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Rosenstein, Wray in Hot Seat Over Clinton Investigation IG Report

Goodlatte rails against bias while Nadler says there’s no evidence of that

Deputy Attorney General Rod Rosenstein arrives in the Capitol for a meeting with a bipartisan group of lawmakers on the FBI Russia’s Russia investigation in May. (Tom Williams/CQ Roll Call file photo)
Deputy Attorney General Rod Rosenstein arrives in the Capitol for a meeting with a bipartisan group of lawmakers on the FBI Russia’s Russia investigation in May. (Tom Williams/CQ Roll Call file photo)

Republicans on the House Judiciary Committee on Thursday renewed their grilling of Deputy Attorney General Rod J. Rosenstein and FBI Director Christopher Wray on the Department of Justice inspector general’s report on the investigation into Hillary Clinton’s private email server.

The report released earlier this month found officials at the DOJ committed numerous mistakes and failures over the course of the 2016 investigation.

Rosenstein’s testimony is his first public comments on the report, which found that some top officials at the DOJ demonstrated a “willingness to take official action” to prevent a Donald Trump presidency, but that no such action was taken.

“We did not find documentary or testimonial evidence that improper considerations, including political bias, directly affected those specific investigative decisions” that the OIG reviewed, Inspector General Michael Horowitz told the committee on June 19.

Rosenstein repeatedly said he supported and respected the findings of the inspector general about bias among certain DOJ officials. Both he and Wray outlined the steps the FBI and DOJ were taking to ensure biases would not affect future investigations.

“We are determined to emerge from this experience better and wiser,” Wray said.

Watch: Jim Jordan and Rod Rosenstein’s Fiery Exchange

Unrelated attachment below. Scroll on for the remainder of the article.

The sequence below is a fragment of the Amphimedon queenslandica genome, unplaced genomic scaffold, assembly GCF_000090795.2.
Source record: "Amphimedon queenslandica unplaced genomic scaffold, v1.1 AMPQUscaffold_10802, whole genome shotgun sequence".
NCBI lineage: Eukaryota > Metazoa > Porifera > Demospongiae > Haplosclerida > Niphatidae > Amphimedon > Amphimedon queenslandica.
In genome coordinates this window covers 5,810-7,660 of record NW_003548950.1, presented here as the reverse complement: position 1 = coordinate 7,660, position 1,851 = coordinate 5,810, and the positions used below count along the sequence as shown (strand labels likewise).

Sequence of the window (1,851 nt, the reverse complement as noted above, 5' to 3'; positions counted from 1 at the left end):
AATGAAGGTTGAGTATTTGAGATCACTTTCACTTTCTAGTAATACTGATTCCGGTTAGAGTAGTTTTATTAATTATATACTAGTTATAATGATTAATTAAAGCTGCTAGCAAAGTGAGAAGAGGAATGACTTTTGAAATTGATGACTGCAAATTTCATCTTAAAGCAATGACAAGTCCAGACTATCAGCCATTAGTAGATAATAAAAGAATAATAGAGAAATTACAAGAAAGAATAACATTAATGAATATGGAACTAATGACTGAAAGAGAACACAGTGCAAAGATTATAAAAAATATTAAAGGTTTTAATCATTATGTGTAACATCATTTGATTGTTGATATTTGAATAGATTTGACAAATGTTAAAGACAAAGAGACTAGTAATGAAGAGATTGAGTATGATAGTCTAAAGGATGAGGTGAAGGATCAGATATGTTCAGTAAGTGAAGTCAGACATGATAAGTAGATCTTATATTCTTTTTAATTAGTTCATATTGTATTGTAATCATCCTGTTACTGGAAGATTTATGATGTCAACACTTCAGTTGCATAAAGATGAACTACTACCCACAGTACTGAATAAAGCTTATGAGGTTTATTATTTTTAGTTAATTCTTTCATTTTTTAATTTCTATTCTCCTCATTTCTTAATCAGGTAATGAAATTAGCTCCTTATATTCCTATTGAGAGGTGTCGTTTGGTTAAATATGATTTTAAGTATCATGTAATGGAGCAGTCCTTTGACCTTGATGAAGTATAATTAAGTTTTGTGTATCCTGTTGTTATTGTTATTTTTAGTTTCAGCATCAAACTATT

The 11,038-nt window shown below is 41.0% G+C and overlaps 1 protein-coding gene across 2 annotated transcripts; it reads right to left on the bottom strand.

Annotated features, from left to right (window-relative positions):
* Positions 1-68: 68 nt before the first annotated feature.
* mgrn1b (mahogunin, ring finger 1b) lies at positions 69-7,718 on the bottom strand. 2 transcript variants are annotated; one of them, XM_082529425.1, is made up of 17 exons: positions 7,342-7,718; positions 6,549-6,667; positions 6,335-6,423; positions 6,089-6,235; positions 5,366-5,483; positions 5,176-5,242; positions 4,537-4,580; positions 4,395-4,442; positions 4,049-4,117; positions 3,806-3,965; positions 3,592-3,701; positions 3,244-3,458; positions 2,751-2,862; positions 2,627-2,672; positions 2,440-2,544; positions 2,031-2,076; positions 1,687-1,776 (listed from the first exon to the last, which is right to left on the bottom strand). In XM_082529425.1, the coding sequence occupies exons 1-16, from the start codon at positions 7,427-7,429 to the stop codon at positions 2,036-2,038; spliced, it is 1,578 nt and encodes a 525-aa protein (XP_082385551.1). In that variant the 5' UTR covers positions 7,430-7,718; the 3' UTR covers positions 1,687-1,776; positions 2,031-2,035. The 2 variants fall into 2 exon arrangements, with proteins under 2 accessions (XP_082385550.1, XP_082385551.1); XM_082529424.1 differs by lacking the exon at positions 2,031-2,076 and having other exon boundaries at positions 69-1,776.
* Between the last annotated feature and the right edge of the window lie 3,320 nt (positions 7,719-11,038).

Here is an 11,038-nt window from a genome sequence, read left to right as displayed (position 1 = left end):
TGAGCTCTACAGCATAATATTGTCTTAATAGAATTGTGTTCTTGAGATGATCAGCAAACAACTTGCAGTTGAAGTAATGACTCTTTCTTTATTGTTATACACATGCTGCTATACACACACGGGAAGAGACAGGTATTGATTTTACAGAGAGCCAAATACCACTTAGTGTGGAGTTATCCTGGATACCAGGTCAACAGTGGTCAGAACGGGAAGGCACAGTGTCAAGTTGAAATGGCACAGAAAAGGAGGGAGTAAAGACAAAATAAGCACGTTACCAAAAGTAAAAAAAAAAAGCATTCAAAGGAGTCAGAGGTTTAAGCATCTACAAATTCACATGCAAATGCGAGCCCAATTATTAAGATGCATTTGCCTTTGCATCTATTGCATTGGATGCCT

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Still, Chairman Bob Goodlatte on Thursday railed against the DOJ for the OIG’s reported bias of certain officials, including Peter Strzok, who for months led the Clinton email investigation and texted his mistress and DOJ lawyer Lisa Page that “we’ll stop” a Trump presidency.

“While those on the other side of the aisle continue to exclaim that these biases are only political predilections … I wonder whether these same members would say the same if text messages had turned up to the tune of, ‘Hillary is a disaster,’ or ‘We’ll stop’ her, or cursing her with all manner of expletives,” Goodlatte said.

Democrats maintain that Republicans’ repeated criticism of Rosenstein for the FISA document requests and DOJ employees’ actions in 2016 is a smokescreen for the multiple ongoing investigations into the Trump campaign’s ties to Russia and possible obstruction of justice by the president over the course of those investigations.

“Despite an inspector general’s report that, in more than 500 exhaustive pages, demonstrates conclusively that the outcome of the Clinton investigation was not affected by any improper bias, political or otherwise, we are wasting precious committee time to chase Hillary Clinton,” ranking member Jerry Nadler said.